30. That's not entirely accurate. It may go for some plugins for some cases, especially those using obfuscated methods, but some other plugins might have had absolutely nothing to update, except to copy and paste their old modules due to the package renaming both for 1.4.5-RB and also for 1.4.6 so far. The change from 1.4.5-beta to 1.4.5-RB and then to 1.4.6 would have left many plugins 100% operable. Despite the risk of potentially arbitrary changes being always there in principle, the probability for quite some of the methods and classes of NMS/OBC changing (Edit: in a nasty way) is not that high, unless Bukkit followed a policy of deliberately making things more complicated than necessary. No question this can't be said of all plugins / "potential fields of interest" concerning NMS/OBC, some may be very prone to such subtle changes, still it is not the general case that plugins would break, especially not silently.

    In fact it would be interesting to analyze the potential breakages of one or another kind. Could be done automatically for a part, given the history of CB builds. Then of course one would have to find out, what methods are/were used most by plugins, also by what kind of plugins, so one can get a more profound impression of how things change.
    drtshock likes this.
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    You obviously don't know life... that's life every developer based company or project has things that need to be done to make this more stable and flow better, whether or not Plugin devs can bypass this or not that's moot, You are obviously just a troll trying to get as much views and attention as you possibly can. You obviously don't hang out with programmers like I do or code period for that matter. I may not know how to code real languages and I can only really do HTML/CSS but I hang around programmers enough to know what bukkit implements is life. this project was a mess at first but it have most definitely come along way they are trying to keep and make GOOD STRONG CODING STANDARDS! and anyone that thinks making standards for people to follow is stupid then you need to get off the computer because THEY HAVE STANDARDS THEY NEED TO FOLLOW FOR THE HARDWARE TO FUNCTION AND FIT IN THERE.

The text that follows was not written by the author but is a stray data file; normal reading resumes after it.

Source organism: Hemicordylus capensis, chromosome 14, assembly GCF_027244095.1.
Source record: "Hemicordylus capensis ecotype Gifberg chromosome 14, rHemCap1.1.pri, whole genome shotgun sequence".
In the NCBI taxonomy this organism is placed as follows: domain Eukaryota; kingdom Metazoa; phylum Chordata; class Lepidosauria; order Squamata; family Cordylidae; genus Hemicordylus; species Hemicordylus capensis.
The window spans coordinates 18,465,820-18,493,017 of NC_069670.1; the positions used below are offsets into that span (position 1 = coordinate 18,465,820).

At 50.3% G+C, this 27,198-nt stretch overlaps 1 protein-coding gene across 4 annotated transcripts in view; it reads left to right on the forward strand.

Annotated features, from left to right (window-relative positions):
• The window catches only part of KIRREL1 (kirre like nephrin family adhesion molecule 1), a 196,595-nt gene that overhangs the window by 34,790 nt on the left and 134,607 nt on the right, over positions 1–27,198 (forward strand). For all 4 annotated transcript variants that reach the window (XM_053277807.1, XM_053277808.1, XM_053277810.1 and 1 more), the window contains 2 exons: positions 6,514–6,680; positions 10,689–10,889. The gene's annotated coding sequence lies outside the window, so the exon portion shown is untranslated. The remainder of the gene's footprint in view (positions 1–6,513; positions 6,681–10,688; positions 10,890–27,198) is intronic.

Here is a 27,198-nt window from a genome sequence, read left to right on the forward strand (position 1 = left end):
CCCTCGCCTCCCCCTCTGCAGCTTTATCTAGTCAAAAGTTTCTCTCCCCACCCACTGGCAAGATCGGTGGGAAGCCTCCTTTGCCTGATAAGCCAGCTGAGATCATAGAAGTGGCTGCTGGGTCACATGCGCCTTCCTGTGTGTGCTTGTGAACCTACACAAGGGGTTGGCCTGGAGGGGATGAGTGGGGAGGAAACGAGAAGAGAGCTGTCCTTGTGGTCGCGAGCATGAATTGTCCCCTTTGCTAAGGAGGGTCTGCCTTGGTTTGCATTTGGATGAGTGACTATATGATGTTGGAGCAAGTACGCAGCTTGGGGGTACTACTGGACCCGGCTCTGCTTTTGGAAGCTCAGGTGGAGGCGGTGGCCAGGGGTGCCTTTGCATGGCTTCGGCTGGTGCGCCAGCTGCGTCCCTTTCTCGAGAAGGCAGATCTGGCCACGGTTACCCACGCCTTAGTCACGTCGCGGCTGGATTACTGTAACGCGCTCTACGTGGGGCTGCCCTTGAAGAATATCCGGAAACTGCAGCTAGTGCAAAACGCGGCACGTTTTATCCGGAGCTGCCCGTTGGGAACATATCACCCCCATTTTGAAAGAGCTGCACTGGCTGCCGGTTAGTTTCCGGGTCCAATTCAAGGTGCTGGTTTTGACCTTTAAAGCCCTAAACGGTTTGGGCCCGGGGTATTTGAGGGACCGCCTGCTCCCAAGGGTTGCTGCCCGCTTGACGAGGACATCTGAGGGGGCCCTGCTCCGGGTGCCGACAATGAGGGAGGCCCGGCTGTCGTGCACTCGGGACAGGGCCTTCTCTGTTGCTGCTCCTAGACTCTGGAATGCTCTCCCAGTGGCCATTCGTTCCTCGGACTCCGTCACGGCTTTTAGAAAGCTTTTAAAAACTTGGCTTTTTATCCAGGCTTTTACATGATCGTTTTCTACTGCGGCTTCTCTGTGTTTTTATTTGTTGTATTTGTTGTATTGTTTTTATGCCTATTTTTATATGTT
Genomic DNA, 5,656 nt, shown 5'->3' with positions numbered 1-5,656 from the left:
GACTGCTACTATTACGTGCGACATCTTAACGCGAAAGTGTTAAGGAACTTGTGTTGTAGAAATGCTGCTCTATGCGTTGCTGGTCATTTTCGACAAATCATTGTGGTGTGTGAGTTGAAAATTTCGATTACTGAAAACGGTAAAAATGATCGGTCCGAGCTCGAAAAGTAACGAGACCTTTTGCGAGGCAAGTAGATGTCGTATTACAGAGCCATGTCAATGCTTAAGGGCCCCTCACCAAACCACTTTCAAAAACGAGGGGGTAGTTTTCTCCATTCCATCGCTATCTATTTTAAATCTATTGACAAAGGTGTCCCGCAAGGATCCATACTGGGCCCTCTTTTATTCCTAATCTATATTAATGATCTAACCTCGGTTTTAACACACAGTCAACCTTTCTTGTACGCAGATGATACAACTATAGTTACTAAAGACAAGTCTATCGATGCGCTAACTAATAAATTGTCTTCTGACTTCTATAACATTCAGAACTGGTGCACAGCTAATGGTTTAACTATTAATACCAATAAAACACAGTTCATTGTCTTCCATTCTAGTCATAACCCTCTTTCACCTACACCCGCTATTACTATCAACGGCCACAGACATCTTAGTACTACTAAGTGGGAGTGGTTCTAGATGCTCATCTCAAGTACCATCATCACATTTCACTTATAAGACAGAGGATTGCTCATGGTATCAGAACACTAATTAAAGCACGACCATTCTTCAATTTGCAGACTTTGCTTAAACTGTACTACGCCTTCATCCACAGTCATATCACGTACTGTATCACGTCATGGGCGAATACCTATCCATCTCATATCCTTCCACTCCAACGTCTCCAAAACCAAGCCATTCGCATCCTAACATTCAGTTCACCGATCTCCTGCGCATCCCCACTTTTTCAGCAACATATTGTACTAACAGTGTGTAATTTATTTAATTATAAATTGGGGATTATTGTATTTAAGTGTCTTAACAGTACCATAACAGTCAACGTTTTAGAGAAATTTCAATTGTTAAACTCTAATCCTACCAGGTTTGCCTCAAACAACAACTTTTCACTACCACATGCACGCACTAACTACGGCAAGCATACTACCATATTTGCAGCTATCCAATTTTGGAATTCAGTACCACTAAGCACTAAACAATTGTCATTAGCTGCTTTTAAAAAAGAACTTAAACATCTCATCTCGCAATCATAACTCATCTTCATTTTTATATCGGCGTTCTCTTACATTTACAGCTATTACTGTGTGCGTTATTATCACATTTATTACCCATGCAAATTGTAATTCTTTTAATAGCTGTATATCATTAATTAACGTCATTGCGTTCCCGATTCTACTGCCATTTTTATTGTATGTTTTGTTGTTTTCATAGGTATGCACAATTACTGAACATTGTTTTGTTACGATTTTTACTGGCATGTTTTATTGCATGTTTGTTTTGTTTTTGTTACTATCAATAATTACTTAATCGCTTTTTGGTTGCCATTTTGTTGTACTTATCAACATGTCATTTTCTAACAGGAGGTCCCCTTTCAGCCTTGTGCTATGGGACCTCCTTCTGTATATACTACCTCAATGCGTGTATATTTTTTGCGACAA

HTML CSS all follow standards if you use Google Chrome or Firefox you can see how clean websites can look and then you do to IE and they don't follow standards and then you start seeing websites break apart and fail and then there are the noobs that write there websites to work with Internet Exploderror and they lose lots of business because people that have a brain and use logic KNOW to avoid IE at all costs so they lose that traffic of the none IE users.

    Albeit USB and HTML CSS etc they follow standards and are able to be backwards compatible Bukkit rarely is backwards compatible with the clients and a lot of problems occur that they cannot prevent because they did not write nore have proper access to the source of the OFFICIAL MINECRAFT SERVER OR CLIENT! so there for they CAN NOT PROMISE OR GIVE THERE WORD that any updates THAT MOJANG BRINGS OUT will allow plugins to function it's not Bukkits fault Mojang sucks and didn't do it right from the beginning.

    Bukkit just wants to make standards for there developers and plugin developers to follow to help make it smoother with updates whether it takes longer for the updates to be released or not seriously I'd rather it be proper then pushed out with out proper checks.

    People like you need to stop making Bukkits forums like a Tuesday on the WoW Forums but daily.


    I did not want to double post

    ANYTHING CAN BE CRACKED AND HACKED TO MAKE IT WORK IMPROPERLY! (key word there IMPROPERLY) where there is a will there is a hacker(coder) willing to do it for them.